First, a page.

Black Sash, the human rights advocacy group, has called on government to extend and increase the Covid-19 relief grant to R550 and implement a R1 268 basic income grant for citizens aged 18 to 59.
Black Sash’s national advocacy manager, Hoodah Abrahams-Fayker, said government had an obligation to provide for those who cannot provide for themselves, and was pushing for the unemployed group aged 18 to 59, which receives a social grant, to be given the basic income grant of R1 268 per month.
The group has secured about 280 000 signatures for their basic income grant petition campaign, which also calls for the Covid-19 grant increases of R250 to be made permanent.
There are about 11 million unemployed people in South Africa, while a further 1.4 million people lost their jobs due to the impact of Covid-19.
“At the very least, there must be a grant that allows people to eat,” Abrahams-Fayker said.
She added that care-givers must also qualify for the basic income grant as individuals and that the austerity measures in the budget were shocking as the child care grant was increased by “a measly” R10 and other grants by R30.
“These increases cannot enable people to put food on the table.”
Social Development Minister Lindiwe Zulu recently announced that the department was finalising its basic income grant proposals, including financing options and implementation pathways in the coming financial year.
Pietermaritzburg Economic Justice & Dignity Group co-ordinator, Mervyn Abrahams, said South Africa was applying austerity measures that would slow down the economy.
“Whilst most countries in the world are investing/spending their way out of the crisis because they know that if they do not, then their economies are likely to collapse, South Africa is choosing not to. Instead of providing income support and a substantial economic stimulus to enable households and the economy to recover, South Africa is stubbornly applying austerity measures which will likely slow down any economic revival,” Abrahams said.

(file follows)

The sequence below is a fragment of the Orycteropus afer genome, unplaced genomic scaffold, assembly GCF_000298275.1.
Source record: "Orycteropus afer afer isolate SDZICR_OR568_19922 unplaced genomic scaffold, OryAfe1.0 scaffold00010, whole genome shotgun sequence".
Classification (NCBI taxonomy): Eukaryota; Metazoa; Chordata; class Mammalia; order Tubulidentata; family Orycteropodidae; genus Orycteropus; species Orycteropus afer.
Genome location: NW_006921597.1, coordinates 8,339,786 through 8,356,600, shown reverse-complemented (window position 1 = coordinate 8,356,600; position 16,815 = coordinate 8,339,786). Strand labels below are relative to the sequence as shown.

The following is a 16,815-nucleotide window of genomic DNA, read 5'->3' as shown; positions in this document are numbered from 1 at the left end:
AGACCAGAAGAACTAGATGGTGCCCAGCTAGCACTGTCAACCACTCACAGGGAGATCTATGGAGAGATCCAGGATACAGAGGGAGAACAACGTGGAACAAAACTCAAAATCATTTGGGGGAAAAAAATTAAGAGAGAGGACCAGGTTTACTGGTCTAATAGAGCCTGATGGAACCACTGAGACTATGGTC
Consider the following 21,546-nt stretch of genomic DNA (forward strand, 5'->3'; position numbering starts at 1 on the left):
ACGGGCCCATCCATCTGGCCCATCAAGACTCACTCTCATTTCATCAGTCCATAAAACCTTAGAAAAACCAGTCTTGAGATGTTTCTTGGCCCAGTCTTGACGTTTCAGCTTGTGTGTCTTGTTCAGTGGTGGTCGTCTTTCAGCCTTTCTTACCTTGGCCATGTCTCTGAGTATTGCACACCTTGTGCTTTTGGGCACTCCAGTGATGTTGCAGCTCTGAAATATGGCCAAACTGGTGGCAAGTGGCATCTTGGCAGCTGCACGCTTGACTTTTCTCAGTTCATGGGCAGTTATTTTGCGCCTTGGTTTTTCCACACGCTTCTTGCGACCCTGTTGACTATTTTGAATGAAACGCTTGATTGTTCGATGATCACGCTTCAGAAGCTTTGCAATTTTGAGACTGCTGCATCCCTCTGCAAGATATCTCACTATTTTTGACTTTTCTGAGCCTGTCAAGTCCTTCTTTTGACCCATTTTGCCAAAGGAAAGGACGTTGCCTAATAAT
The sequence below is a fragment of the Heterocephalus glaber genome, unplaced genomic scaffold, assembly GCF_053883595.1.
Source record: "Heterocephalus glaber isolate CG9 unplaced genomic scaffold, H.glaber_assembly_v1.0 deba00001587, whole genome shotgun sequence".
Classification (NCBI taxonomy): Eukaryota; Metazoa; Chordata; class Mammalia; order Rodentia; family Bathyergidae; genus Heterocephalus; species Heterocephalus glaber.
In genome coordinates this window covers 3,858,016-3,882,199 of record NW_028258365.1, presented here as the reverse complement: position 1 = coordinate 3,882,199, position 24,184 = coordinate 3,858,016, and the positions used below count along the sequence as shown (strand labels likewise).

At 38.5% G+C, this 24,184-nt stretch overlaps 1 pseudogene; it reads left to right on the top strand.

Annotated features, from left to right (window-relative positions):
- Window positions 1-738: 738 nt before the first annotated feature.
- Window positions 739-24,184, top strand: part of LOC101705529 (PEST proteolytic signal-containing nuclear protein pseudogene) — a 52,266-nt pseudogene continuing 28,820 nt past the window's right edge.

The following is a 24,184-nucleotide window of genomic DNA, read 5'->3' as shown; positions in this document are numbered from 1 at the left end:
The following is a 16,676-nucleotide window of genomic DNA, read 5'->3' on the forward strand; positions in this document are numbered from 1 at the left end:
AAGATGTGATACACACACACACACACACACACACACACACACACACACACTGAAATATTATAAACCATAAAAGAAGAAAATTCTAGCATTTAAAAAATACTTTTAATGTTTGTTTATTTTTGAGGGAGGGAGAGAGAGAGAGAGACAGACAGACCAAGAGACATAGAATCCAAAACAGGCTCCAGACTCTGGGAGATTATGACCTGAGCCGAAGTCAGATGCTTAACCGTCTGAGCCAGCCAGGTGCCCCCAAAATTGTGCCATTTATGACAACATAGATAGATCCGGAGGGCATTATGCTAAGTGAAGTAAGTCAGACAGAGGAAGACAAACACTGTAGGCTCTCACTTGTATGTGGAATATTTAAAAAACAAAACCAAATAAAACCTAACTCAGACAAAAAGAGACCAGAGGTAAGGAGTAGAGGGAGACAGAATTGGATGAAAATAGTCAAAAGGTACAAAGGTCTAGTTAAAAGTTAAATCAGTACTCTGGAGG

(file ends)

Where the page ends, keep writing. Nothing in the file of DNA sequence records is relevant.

The group said that the household affordability crisis was going to deepen this year because of core household expenses like transport, electricity and food increasing to above inflation levels, whilst wage increases continue to remain low.
“The Minister of Finance (Tito Mboweni), and by implication, the government and the ANC, are contributing to this deepening crisis by setting the annual increments on the old age grant and child support grant - incomes used by households to buy food for children and pay for essential services - way below inflation in the 2021 budget. Conditions at household level have worsened since the start of the pandemic. Jobs have been lost, wages cut and money must spread further,” he said.
Abrahams said that other increases to household’s expenditure would worsen their ability to afford basic, nutritious groceries.
For example, a 27 cents increase in the fuel price, due to rising international crude oil prices - which has already resulted in several fuel price hikes in 2021 - will increase the prices for all goods and services; while a 15.63% increase in electricity tariffs, could raise the monthly bill of low-income households by at least R101.20 a month.
Taxi fares are also expected to increase between 7% and 25%.
Food prices, albeit unpredictable, may increase by as much as 10%.